Victory Magnum (2015)

Author: Roland Brown Posted: 07 Aug 2014

Say the word “Magnum” to the average British motorcyclist, and — unless they think you’re talking about ice-cream — they’re likely to be reminded of the Harris Magnums, the series of mighty Hertford built, Japanese-engined specials that were among the fastest and best bikes of the Seventies and Eighties.

Things are very different across the Atlantic, where if a magnum is not a type of gun it’s a long-running TV detective show from the Eighties. And where the most popular type of modified motorbike isn’t a Z1000 powered cafe-racer, it’s a big-inch V-twin bagger with a large-diameter front wheel, a low seat and a spectacular paint scheme.

A bike, in fact, rather like Victory’s latest V-twin; the Magnum, whose arrival gives the name a distinctly different two-wheeled image. This Magnum looks special but it’s a standard production bike — a tweaked and blinged-up version of the Cross Country, Victory’s most popular model.

It's not an ice cream but it is a Magnum

The basic shape and design of the Cross Country are retained, including its stubby screen above a broad handlebar fairing, which is cut away to reveal the 1731cc, air/oilcooled V-twin engine. But the upside-down front forks are revised to carry a front wheel whose diameter is increased from 18 to 21 inches, and suspension at both ends is modified to let the Magnum sit a couple of centimetres lower.

You can’t miss the Magnum’s new paintwork, which comes in four varieties of three-colour schemes, and also differs from the Country’s paint by extending to the fairing internals around the white-faced analogue instruments. The fairing holds a new LED headlight and hides an uprated sound system, now with a total of six speakers giving 100W of power. As well as using the radio you can connect to a phone or USB stick via a socket in one of the unchanged panniers.

Which button makes the tea?

Other new features include the front fender and a reshaped, heavily stepped seat that is just 654mm off the ground. That makes it easy for even short riders to get both boots on the deck, and means that although the screen is short it gives surprisingly good protection, in conjunction with the wide fairing, though inevitably much of the sound system’s output is lost to the wind at speed.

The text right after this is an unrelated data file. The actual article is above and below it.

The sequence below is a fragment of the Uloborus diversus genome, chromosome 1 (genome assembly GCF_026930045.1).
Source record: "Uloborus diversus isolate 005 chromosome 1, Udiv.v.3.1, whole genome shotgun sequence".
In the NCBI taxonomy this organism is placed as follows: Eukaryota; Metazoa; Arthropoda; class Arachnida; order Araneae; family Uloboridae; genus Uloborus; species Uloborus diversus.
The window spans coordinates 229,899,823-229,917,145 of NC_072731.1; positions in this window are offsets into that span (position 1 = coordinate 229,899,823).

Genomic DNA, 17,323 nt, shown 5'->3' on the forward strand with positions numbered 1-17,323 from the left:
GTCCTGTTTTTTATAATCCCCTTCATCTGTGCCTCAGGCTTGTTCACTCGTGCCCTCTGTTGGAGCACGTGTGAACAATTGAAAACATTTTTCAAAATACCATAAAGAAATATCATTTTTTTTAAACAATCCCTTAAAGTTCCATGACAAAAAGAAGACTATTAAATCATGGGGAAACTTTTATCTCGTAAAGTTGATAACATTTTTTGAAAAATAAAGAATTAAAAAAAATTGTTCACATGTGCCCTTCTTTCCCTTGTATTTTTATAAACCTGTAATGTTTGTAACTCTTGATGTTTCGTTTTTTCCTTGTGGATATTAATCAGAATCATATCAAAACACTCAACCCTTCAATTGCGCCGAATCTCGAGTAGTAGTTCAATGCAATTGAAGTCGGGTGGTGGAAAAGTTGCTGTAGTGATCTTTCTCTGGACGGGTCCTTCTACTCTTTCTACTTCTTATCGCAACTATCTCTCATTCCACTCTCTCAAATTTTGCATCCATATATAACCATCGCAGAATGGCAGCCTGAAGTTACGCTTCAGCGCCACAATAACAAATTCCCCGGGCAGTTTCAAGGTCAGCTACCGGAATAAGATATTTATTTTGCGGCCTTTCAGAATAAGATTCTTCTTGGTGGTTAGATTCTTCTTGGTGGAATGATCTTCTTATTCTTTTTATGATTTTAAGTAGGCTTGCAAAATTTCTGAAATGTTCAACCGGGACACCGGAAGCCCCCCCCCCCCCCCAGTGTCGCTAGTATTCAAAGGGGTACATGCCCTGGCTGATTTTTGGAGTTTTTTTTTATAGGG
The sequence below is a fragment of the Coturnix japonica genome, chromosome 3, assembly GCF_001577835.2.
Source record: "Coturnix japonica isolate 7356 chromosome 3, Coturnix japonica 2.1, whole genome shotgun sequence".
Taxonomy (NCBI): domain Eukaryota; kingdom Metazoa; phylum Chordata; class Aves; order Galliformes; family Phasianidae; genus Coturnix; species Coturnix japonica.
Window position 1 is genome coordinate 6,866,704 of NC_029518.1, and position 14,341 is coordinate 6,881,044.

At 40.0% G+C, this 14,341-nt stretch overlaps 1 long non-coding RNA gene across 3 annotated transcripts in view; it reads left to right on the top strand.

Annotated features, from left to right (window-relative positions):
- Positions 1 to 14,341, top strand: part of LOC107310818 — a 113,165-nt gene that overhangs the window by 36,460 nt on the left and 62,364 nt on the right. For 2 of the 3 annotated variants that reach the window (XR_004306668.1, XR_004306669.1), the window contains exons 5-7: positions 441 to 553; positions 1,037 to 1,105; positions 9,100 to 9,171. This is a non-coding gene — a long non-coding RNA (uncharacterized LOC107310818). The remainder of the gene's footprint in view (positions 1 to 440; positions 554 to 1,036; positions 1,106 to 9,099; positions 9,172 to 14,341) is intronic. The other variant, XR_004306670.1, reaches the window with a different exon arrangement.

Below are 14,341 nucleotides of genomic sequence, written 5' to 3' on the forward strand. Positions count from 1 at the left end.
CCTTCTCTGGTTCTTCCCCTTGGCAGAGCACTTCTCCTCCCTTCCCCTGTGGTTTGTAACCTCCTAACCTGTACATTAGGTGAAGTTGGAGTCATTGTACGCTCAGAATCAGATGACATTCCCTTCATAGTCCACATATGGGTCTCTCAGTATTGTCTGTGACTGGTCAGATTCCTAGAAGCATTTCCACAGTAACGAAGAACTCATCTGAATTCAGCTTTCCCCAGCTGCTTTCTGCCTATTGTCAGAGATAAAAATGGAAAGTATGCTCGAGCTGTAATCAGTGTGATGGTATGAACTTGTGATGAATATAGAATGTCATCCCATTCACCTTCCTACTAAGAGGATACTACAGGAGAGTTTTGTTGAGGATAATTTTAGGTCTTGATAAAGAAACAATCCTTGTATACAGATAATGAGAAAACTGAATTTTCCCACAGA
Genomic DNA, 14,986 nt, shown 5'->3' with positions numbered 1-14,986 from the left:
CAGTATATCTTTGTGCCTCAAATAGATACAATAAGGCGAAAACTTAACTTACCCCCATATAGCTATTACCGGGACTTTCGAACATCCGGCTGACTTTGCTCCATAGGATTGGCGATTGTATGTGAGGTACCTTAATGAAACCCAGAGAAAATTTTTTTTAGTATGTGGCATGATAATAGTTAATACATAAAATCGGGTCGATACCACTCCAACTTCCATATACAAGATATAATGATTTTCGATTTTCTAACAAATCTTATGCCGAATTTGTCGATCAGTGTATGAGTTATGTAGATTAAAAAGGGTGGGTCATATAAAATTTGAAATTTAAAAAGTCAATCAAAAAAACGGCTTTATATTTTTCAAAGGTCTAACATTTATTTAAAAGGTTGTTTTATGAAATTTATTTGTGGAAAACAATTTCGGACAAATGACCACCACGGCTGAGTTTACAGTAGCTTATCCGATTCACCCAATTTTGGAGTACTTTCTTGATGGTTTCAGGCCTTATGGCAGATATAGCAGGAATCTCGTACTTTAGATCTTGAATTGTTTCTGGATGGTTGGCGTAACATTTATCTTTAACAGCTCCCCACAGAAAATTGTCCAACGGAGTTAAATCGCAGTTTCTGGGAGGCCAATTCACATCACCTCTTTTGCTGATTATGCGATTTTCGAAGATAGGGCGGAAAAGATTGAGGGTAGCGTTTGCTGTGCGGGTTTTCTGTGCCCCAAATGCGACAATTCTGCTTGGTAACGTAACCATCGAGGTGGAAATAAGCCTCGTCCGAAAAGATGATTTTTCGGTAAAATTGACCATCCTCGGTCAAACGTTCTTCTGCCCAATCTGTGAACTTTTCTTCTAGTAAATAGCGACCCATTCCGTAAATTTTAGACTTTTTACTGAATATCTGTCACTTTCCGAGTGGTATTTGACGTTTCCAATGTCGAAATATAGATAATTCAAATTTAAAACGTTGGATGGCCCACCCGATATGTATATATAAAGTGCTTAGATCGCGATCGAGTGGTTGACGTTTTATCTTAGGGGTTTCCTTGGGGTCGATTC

Available in four different colours, including this 'Kermit green'

The Magnum’s capable of a fair turn of speed, too, even though the 50-degree Freedom 106 V-twin engine is a few years old and slightly down on power against more recent rivals, making approximately 95bhp with a broad spread of torque. On the launch in South Dakota the Victory was fun and respectably quick as it pulled crisply from 2000rpm and revved through the fairly efficient six-speed box. On a short stretch of freeway it loped along at 80mph with only 3000rpm on the clock, feeling smooth and relaxed, and with cruise control to help when required.

Handling was very similar to that of the Cross Country that we had along for comparison. That surprised me although Victory have tweaked the chassis to suit the bigger front wheel and lower rear, and rake and trail are officially unchanged. Slightly firmer dual-rate springs give less travel at each end, with only 90mm at the rear, but on fairly smooth roads the ride quality was perfectly adequate, with comfort helped by the seat’s back support.

Victory Magnum with 50-degree Freedom 106 V-twin

Braking was reassuringly good, thanks mainly to twin, ABS-equipped front discs and four-piston calipers, and the Magnum even had a reasonable amount of ground clearance for a cruiser, despite its lowered look. With its weather protection and panniers it would make a reasonably versatile bike, although the latter are too narrow for even an open-face helmet.

Victory’s bagger certainly matches its spectacular look with respectable all-round performance, and with the aid of its footboards (and optional top-box) it should make a decent tourer too. It will inevitably cost more than the Cross Country, which starts at £16,495, but it’s a versatile bike with a touch of custom style, and looks set to give the Magnum name a new lease of life.




 approx 95bhp, 106ft.lbs

 Dry weight


 Seat height



 Black/white/grey, red/white/grey, green/white/black, Ness red/white/black

Victory Magnum is not short of chrome but what else did you expect

Photos: Gold & Goose and Greg Jongerlynck